Tax fraud refers to the manipulation of tax returns through a number of criminal activities that cause losses worth billions of dollars to the government. In the US, as the last-minute rush to file tax returns with the Internal Revenue Services (IRS) increases around the May 17th deadline, fraudsters mobilize all their resources to maximize profits from tax fraud
Fraudsters generally rely on time-tested techniques like social engineering and play on the fear and stress associated with filing tax returns to coerce people into paying outstanding taxes or sharing their personal and tax-related details. They also use ransomware, malware, and trojans, to target their victims. Although everyone is vulnerable to tax fraud, financial institutions are a prime target for tax fraud. Some of the common ways, fraudsters employ to execute tax fraud are discussed below:
Although fraudsters engage in identity theft throughout the year, the tax season provides them with a bigger chance to use stolen consumer information for greater windfalls. They file fake returns to pocket the refunds. According to the IRS, about 649,000 returns filed in 2018 were found to be fake and were aimed at collecting $3.1 billion in tax return funds.
Social engineering remains one of the staple techniques for fraudsters to elicit tax details from unsuspecting taxpayers. Fraudsters, posing as representatives of the IRS, make fake calls to taxpayers and request sensitive information on the pretext of correcting inaccuracies in the filed tax returns. Similarly, phishing emails seemingly from the IRS create a sense of urgency among the recipients to take immediate action. It is estimated that nearly 12,000 taxpayers lost around $63 million to fake IRS calls in 2018.
Fraudsters begin doing the groundwork much before the May 17th deadline, by targeting the payroll officers to share W2 details of the employees. Often impersonating the CEO or a senior executive of the company, fraudsters trick payroll executives to send them the W2 forms of all employees. This data is then used for tax fraud and identity theft.
Fake tax returns
In a new tax fraud type, the entire tax return of a taxpayer vanishes. Numerous incidents of data breaches have provided fraudsters with volumes of stolen tax data. They exploit this data to create new fake accounts and file fraudulent tax returns, only to escape with the refund later. Fraudsters use stolen personal details of consumers to orchestrate account takeover attacks and to embezzle the tax refunds.
Fraudulent tax preparers
Some non-certified tax preparers may be fraudsters looking to steal refunds and engage in identity theft. They may promise larger returns than are usually possible. Fake tax preparers may also replace taxpayers’ account details with their own in the direct deposit section so that the refunds reach them instead of the legitimate taxpayer.
Targeting financial services institutions
Tax season brings increased levels of activity for financial services providers. Fraudsters try to break into legitimate tax preparers’ business networks to steal consumer information and refunds. In some cases, fraudsters could successfully change the refund account information with an account under their control to receive the direct deposit.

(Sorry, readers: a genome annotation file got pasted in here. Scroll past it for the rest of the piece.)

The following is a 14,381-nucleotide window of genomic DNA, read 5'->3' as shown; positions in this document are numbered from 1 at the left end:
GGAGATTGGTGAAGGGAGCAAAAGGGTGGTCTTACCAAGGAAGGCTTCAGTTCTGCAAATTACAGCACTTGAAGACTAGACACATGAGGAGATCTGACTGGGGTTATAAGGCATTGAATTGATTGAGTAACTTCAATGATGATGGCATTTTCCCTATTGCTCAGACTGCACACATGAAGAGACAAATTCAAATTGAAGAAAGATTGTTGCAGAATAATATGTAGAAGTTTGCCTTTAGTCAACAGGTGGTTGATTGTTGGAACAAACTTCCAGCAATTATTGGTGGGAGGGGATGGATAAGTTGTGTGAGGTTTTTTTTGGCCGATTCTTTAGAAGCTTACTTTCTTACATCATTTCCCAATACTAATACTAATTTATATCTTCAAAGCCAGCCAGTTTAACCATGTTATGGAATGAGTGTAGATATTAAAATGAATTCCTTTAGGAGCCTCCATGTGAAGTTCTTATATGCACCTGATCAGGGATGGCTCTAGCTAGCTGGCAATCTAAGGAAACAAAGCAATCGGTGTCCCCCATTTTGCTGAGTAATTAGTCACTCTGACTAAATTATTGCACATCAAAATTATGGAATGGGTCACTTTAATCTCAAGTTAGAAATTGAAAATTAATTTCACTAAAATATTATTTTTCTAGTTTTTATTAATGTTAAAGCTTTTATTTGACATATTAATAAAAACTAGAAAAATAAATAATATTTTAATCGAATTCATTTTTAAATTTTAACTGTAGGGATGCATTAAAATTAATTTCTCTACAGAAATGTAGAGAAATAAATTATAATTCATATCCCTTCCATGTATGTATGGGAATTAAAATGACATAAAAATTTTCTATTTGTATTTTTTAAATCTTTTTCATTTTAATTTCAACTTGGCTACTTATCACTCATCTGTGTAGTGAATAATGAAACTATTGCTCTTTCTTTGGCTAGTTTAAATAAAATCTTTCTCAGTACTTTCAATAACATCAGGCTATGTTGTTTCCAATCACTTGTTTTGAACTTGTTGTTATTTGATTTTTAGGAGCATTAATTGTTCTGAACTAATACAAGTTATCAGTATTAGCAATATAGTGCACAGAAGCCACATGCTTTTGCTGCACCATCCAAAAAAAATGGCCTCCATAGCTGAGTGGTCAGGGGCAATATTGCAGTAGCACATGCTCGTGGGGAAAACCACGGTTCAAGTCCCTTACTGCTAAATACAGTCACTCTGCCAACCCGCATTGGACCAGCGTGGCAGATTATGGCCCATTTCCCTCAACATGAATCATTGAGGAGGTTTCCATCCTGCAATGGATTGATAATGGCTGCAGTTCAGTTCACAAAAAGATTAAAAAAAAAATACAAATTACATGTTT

VAT fraud is a big challenge for retailers as they risk losing billions of dollars to the cheats. As per a European Commission Study, EU countries lost about €137 billion in VAT revenues in 2017. Taxes like VAT contribute 32% of the overall tax revenues in the OECD (Organisation for Economic Co-operation and Development) member countries. Therefore, financial losses due to VAT fraud are significant.
Criminal fraud rings leverage technology to scale up VAT fraud and maximize their profits. One of the most common types of VAT fraud is the Carousel Scheme, where a fraudulent company imports VAT-free goods and sells them on to an accomplice who charges VAT. The goods are sold multiple times over through fake companies that charge VAT, before finally being exported. In the meanwhile the first company vanishes without reporting VAT on consumers and the last company disappears after reclaiming the VAT for the tax agency.
Losses due to tax frauds are on the rise. The US loses nearly $ 200 billion every year to tax avoidance, whereas the EU loses anywhere between $55 billion and $75 billion every year to tax fraud. Financial services institutions are, particularly, at great risk of tax fraud, although neither consumers nor other industries are immune to them. To avoid falling prey to phishing attempts, these businesses must sensitize their employees and share best practices on how to avoid these attacks. Additionally, to detect and stop fraudsters from exploiting their business systems for fraud, they must adopt a zero-tolerance to fraud approach which protects every touchpoint—new account registration, login, and others—from an imminent attack.
Fintechs and other financial services institutions trust Arkose Labs to protect them from evolving fraud techniques that power tax fraud while ensuring a seamless user experience for their customers. To learn how Arkose Labs combines dynamic risk assessment with smart, adaptive enforcement challenges to fight complex fraud types, please book a demo now.